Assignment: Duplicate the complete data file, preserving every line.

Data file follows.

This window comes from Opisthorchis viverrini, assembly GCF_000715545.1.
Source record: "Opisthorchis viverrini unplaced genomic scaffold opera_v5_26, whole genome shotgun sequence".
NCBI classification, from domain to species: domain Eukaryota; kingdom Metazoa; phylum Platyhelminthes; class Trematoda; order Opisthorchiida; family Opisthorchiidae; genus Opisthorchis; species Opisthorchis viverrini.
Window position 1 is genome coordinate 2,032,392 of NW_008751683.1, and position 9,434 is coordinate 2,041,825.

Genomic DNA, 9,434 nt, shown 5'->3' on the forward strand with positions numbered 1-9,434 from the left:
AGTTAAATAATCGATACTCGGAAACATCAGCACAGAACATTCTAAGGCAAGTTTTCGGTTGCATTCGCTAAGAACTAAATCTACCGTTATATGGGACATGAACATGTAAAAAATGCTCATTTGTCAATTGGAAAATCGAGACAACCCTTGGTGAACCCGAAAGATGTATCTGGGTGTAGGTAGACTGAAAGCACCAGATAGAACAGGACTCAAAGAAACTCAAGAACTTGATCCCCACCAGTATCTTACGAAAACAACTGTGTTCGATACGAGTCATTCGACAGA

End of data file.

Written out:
This window comes from Opisthorchis viverrini, assembly GCF_000715545.1.
Source record: "Opisthorchis viverrini unplaced genomic scaffold opera_v5_26, whole genome shotgun sequence".
NCBI classification, from domain to species: domain Eukaryota; kingdom Metazoa; phylum Platyhelminthes; class Trematoda; order Opisthorchiida; family Opisthorchiidae; genus Opisthorchis; species Opisthorchis viverrini.
Window position 1 is genome coordinate 2,032,392 of NW_008751683.1, and position 9,434 is coordinate 2,041,825.

Genomic DNA, 9,434 nt, shown 5'->3' on the forward strand with positions numbered 1-9,434 from the left:
AGTTAAATAATCGATACTCGGAAACATCAGCACAGAACATTCTAAGGCAAGTTTTCGGTTGCATTCGCTAAGAACTAAATCTACCGTTATATGGGACATGAACATGTAAAAAATGCTCATTTGTCAATTGGAAAATCGAGACAACCCTTGGTGAACCCGAAAGATGTATCTGGGTGTAGGTAGACTGAAAGCACCAGATAGAACAGGACTCAAAGAAACTCAAGAACTTGATCCCCACCAGTATCTTACGAAAACAACTGTGTTCGATACGAGTCATTCGACAGA